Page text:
1. The changes that the economic crisis is forcing upon many New Yorkers is inspiring plenty of powerful emotions, as evidenced by the response to our “Live Cheap” feature (November 10), in which we suggested myriad ways to maintain a high standard of living on a tighter budget. Amid the gratitude from readers who welcomed guilt-free helpful tips, several readers took us more seriously than we did ourselves. “Trade in my dog ... for a friggin’ fish. Eff you,” wrote an aggrieved commenter. “The dog stays.” Others accused the magazine of preaching to the converted; several readers explained that they didn’t need an economic downturn to teach them the value of thrift. “Spending over a Benjamin on any one item requires some thought, especially now that we’re all fiscally effed and stuff,” the blog CheapJap posted with some added incredulity—“(what?!)”—at our implicit suggestion that $610 Etro heels would be considered a normal purchase even in a rosy economic climate. Readers also wrote in with suggestions of their own, plugging their local dry cleaner and alerting us to bargains on the new Website myjambi.com and 1-800-FREE411.
2. Commenters on nymag.com really have a thing for political analysts. Last month, they went gaga for Adam Sternbergh’s profile of blogger Nate Silver (“The Spreadsheet Psychic”), and more recently for Jessica Pressler’s profile of MSNBC’s new star Rachel Maddow (“The Dr. Maddow Show,” November 10). The dozens upon dozens of gooey comments are, at the very least, enthusiastic—so many exclamation points and giddy declarations like “She is so smart,” “Rachel rocks!” “She is a class act!” There were weirdly intimate moments—“My wife refers to Rachel as ‘Thomas’s beloved’; of course I, Thomas, refer to her as ‘My beloved.’ ” The response also amounted to a sort of United States of Rachel Maddow–lovers, with commenters exposing their age, location, and race, with incredibly wide geographic and demographic distribution. We did, though, come across a dissenter or two who wished to inject a bit of vinegar, like this from commenter Joe Paranoid: “Frankly, her appeal mystifies me. She’s not as smart as everyone thinks, but given the pathetic level of intellect displayed on TV news, I guess it’s not hard to shine.”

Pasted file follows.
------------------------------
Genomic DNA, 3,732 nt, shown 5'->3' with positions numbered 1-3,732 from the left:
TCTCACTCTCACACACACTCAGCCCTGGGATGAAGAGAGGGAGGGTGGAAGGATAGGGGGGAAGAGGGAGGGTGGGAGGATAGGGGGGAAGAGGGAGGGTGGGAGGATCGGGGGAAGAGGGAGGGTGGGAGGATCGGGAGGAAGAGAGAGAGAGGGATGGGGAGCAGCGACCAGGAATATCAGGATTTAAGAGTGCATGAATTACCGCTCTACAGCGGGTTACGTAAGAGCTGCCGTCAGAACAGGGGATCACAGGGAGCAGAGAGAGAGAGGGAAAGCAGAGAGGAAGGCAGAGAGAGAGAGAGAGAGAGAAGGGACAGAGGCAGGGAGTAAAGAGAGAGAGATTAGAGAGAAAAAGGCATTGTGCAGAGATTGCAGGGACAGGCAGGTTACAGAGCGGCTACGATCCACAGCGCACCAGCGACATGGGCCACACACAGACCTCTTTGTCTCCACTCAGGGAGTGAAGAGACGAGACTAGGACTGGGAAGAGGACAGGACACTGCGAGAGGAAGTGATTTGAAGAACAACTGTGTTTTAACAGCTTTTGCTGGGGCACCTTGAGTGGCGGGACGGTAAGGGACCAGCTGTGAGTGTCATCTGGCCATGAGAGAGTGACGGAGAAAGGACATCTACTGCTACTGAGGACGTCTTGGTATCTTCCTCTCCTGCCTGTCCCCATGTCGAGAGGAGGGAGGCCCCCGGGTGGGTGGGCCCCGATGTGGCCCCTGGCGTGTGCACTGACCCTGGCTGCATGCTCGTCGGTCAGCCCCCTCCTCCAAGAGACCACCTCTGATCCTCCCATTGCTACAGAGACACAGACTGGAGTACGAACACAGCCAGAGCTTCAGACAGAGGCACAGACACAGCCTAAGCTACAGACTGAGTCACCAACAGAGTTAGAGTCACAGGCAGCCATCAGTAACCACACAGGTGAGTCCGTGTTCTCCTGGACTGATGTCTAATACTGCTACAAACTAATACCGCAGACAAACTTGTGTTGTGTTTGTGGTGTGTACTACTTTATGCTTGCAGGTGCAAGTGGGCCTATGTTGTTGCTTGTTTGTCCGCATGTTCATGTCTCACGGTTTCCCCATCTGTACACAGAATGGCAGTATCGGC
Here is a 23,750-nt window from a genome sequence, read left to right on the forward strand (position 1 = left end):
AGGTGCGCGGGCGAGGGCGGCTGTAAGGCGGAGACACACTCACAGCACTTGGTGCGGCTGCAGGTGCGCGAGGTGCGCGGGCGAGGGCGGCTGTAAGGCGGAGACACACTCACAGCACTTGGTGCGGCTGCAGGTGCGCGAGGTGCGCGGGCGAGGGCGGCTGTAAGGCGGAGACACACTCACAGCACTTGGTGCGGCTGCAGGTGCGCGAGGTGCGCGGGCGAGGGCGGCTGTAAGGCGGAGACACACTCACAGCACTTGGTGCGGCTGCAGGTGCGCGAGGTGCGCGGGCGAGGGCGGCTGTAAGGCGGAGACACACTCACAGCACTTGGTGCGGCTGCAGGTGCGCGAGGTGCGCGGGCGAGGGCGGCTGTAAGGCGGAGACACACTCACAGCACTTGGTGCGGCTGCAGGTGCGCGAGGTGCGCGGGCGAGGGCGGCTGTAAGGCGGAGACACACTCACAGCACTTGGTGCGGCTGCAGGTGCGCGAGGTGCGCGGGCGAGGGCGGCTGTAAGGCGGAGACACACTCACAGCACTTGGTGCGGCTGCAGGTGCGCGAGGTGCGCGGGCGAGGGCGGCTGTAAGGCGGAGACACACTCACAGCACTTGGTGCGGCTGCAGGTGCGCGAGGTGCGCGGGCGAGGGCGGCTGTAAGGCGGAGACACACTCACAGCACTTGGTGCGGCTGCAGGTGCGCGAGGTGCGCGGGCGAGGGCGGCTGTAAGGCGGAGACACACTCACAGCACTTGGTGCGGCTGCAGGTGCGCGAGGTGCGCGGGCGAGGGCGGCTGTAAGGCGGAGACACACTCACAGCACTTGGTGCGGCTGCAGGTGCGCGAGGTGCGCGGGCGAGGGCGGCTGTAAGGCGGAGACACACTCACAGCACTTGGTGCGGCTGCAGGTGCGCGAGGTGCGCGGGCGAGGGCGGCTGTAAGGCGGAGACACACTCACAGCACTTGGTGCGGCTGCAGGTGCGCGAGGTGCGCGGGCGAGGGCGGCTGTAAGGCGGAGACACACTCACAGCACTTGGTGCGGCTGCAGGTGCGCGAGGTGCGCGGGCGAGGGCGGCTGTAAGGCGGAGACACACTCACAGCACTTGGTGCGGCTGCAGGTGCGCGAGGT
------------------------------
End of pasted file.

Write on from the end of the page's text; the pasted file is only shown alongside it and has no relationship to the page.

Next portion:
3. Nymag.com has made an obsession out of covering The CW show Gossip Girl, which the writers of our Daily Intel blog also covered in a New York cover story last spring (“The Genius of Gossip Girl,” April 28). So imagine their delight when they realized New York was a plot element in this week’s episode. Here’s what happened on the show: Dan, the sensitive Brooklynite and aspiring author, was introduced to a New York editor who, oblivious to Dan’s youth and inexperience, asked him to write an exposé—a word we don’t use much around here—of the sordid life of billionaire Bart Bass, timed to the twentieth anniversary of Bass’s company, Bass Industries. Bass is the father of Dan’s conniving nemesis Chuck Bass. In the course of the show, Dan ends up visiting the fictional Park Avenue office of New York Magazine, which did look rather like our previous headquarters on Madison Avenue. Long story short, Dan has a crisis of conscience and never ends up writing the piece after the truth comes out about a historic fire that could topple the Bass empire and after Chuck appeals to Dan—a very un-Chuck moment you’d know if you watch the show. Our prime-time glory ends when Dan decides to “kill” his own story, something that, as far as we know, has never happened in real life. But it made for entertaining television.
4. Finally, several readers wrote in wondering how many diners the locavore’s Thanksgiving recipes (“A Local Thanksgiving,” by Gillian Duffy, November 10) would feed on the big holiday. The answer is that all recipes serve eight.